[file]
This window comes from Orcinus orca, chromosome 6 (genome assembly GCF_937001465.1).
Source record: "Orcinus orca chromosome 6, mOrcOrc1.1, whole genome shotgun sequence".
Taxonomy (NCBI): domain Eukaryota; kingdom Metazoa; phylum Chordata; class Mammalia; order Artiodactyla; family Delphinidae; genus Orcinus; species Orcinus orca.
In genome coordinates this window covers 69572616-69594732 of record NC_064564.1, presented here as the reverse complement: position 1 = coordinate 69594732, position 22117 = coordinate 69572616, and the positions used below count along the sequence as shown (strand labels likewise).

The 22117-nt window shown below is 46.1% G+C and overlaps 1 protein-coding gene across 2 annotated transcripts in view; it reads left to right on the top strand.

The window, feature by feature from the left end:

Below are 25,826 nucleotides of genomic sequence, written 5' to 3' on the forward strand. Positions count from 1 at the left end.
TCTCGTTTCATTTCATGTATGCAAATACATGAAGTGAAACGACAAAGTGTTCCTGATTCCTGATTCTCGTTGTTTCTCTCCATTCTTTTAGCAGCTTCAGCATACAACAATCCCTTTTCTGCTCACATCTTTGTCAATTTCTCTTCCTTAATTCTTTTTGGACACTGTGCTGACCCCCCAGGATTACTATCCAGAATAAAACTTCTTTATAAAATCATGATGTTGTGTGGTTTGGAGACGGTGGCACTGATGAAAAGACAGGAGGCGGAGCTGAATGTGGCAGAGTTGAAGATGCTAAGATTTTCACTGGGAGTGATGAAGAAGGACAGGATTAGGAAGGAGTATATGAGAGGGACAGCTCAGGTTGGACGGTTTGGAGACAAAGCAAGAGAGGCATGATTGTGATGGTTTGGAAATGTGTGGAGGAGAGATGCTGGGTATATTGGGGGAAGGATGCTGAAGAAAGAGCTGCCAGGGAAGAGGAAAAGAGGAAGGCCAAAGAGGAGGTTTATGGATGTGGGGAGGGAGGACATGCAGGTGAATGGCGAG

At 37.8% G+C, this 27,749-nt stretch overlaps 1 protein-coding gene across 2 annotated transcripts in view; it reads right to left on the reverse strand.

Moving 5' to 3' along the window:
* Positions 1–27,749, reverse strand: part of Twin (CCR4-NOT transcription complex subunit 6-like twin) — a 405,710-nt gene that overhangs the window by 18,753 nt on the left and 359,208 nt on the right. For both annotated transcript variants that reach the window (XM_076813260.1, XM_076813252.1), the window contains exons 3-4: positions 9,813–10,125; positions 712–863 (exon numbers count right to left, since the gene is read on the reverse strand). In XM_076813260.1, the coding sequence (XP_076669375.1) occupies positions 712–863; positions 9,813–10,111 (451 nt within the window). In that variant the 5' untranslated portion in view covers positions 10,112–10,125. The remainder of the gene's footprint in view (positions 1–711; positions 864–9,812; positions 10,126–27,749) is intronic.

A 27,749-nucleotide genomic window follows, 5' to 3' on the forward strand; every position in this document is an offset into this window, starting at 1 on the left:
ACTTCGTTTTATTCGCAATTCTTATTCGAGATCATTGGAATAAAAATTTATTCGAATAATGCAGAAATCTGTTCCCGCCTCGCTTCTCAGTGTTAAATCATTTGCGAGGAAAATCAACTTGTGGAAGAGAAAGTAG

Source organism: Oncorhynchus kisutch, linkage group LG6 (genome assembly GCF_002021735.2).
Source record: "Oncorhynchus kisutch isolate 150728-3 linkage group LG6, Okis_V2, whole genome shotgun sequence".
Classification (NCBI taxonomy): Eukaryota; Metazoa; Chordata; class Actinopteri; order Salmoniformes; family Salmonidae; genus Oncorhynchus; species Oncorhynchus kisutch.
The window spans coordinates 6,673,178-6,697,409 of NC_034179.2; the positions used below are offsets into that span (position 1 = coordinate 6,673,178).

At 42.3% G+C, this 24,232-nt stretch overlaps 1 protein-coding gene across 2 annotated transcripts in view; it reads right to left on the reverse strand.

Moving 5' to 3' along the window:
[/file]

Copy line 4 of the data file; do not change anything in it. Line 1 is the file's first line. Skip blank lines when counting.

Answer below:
In genome coordinates this window covers 69572616-69594732 of record NC_064564.1, presented here as the reverse complement: position 1 = coordinate 69594732, position 22117 = coordinate 69572616, and the positions used below count along the sequence as shown (strand labels likewise).